Previously, I had a list of blocked words the length of my arm as people found increasingly more innovative ways to moral grandstand. The artistic community feels compelled to comment on political and social issues in the most petulant manner imaginable on a platform wholly unsuited for productive conversations on such matters. This counterproductive behaviour detracts from an artist’s work and has become a blight on the artistic landscape. For this reason, I follow no one—it eliminates unnecessary unpleasantness whilst I continue to follow artists where it matters: their shopping carts.
I spoke to the first artist for the Lonely Swallow label.
I was introduced to the music of Affan, an unsigned neo-classical composer from London, six months ago. He contacted me long before I had any thoughts of launching a label. Earlier this month, I approached him about making Origins, his forthcoming and first EP, the inaugural release of the Lonely Swallow label. His improvisational style is exemplified by this composition for the piano titled “Origin II”:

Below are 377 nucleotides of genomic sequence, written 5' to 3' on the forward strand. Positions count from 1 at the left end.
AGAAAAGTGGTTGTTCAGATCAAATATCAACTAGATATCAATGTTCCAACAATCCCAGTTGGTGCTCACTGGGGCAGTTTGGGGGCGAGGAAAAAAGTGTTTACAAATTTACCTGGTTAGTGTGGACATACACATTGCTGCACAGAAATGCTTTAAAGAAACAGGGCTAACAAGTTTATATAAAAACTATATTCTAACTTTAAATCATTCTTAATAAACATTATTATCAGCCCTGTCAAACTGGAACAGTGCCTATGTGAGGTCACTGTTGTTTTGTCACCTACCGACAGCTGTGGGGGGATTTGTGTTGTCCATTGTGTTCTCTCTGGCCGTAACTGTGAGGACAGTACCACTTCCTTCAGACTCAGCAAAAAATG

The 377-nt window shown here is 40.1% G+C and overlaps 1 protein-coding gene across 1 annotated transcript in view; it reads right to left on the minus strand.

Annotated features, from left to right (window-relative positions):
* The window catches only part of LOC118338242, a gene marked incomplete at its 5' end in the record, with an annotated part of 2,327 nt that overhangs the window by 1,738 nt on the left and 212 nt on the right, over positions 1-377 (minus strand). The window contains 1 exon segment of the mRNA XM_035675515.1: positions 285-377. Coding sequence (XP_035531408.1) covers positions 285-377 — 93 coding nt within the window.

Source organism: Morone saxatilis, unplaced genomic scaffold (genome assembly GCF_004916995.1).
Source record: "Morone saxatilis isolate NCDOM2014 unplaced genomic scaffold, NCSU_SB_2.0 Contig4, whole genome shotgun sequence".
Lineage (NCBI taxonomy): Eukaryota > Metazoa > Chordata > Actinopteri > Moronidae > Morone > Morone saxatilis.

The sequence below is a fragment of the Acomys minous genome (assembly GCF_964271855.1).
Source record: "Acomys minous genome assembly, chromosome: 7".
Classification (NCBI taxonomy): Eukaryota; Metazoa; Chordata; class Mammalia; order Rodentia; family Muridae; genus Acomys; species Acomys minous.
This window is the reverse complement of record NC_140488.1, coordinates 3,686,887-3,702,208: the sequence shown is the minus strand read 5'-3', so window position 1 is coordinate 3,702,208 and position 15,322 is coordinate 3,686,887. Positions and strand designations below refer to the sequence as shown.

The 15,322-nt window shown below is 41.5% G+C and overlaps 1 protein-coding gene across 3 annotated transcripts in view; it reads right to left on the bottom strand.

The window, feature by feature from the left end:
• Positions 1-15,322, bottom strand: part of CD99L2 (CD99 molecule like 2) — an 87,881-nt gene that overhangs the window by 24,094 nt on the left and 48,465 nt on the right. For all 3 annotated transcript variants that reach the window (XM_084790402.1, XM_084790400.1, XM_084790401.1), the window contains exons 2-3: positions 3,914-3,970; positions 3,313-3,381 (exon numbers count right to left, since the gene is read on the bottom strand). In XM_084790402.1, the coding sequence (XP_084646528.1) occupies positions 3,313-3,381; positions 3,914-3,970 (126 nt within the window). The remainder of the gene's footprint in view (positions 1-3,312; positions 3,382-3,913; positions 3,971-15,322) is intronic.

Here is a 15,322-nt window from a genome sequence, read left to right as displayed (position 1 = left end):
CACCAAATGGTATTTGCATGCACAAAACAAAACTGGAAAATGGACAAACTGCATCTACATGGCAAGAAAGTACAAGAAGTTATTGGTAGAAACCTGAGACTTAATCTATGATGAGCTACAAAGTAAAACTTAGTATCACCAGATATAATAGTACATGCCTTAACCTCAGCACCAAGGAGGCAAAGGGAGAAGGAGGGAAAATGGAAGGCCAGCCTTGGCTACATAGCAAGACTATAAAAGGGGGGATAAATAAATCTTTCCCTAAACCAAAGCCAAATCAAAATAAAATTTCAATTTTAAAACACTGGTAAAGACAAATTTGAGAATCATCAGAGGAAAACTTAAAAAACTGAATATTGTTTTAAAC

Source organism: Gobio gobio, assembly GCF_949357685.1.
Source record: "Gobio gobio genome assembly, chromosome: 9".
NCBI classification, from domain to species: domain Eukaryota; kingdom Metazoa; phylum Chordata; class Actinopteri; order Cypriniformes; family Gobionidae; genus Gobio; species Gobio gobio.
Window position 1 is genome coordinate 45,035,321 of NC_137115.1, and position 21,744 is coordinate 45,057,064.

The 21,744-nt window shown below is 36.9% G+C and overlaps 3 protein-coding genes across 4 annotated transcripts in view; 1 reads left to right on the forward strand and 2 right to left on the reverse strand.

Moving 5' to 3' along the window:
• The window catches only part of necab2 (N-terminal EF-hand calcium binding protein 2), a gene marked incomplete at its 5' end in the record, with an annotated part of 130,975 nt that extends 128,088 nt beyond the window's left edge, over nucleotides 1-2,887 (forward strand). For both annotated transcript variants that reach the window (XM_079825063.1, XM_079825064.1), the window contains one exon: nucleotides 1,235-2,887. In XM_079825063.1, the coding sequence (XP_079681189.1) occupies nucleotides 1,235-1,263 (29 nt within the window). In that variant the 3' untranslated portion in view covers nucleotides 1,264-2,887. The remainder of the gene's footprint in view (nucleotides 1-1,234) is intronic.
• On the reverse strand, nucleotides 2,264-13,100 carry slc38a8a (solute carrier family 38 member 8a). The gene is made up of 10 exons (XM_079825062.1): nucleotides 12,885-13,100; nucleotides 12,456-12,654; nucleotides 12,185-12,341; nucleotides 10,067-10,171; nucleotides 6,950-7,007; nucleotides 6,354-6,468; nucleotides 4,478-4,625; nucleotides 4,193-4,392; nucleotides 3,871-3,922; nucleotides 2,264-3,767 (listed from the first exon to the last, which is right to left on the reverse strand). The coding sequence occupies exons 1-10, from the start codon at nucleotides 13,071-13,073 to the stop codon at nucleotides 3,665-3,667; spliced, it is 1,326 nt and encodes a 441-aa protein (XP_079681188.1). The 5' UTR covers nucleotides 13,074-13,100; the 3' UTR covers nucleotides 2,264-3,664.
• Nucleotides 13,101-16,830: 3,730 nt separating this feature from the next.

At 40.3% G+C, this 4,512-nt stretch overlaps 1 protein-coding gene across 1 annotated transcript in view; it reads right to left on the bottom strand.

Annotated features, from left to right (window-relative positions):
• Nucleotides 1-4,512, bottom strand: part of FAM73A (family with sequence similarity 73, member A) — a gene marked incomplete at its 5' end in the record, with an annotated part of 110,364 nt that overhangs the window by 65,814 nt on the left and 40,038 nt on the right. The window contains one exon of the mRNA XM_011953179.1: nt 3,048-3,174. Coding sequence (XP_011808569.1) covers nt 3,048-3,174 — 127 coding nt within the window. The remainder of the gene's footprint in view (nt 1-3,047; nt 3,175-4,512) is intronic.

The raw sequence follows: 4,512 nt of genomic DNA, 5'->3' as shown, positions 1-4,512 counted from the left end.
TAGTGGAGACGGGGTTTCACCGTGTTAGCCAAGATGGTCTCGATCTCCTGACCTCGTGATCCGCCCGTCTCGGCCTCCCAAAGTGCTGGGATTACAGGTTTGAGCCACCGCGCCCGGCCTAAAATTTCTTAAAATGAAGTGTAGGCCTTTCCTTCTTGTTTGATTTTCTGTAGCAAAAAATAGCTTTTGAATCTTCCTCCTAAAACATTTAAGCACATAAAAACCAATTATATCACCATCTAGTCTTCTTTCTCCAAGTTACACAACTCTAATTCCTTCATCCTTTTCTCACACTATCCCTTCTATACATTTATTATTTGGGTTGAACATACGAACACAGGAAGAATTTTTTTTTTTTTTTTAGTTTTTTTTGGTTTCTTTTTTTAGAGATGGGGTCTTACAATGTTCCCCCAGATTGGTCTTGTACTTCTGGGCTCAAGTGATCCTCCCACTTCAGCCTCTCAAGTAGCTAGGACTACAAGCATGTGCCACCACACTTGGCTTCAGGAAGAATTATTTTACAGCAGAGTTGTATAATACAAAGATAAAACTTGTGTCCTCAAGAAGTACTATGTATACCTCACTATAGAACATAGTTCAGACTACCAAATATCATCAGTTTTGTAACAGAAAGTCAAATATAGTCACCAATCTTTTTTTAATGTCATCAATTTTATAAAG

I started working on new poetry.
Last year, I composed a number of poetic sketches inspired by my rural surroundings. This month, I started refining them. The first sketch, “The Sunbird”, was written at the end of May in 2017 and the last, “The Bush Shrike”, at the beginning of this month—both have since been completed. The poems are my latest attempt at extolling the beauty of nature in verse. I have long thought about releasing a small publication of poetry and these verses could work as a collection, but it is too soon to decide on how they will ultimately be presented—for now, I shall focus on completing them.
Piano & Coffee Co. wrote about the Forgotten Fields album.
Blake Parker of Piano & Coffee Co. wrote a thoughtful review of my most recent album—an experiment in expressing poetic themes in ambient music. There is nothing more fascinating to a creator than seeing their work through someone else’s eyes and this review summarises the self-titled album, beautifully:
“The themes of Forgotten Fields deal with memory as an emotional catalyst.”
I would like to share the name I have chosen for the label: Lonely Swallow. The swallow has become a major theme in my work and I have come to see it as both a metaphor for the Artist and a personification of the Muse. Things are slowly coming together and I hope to announce Artists, soon.
The image of the “lonely swallow” is taken from the second verse of the thematic poem of the Forgotten Fields album—a poem with its origins in the verse I wrote for The Zephyr and the Swallow. My work is inspired by my rural surroundings, something I wanted to honour when naming the label.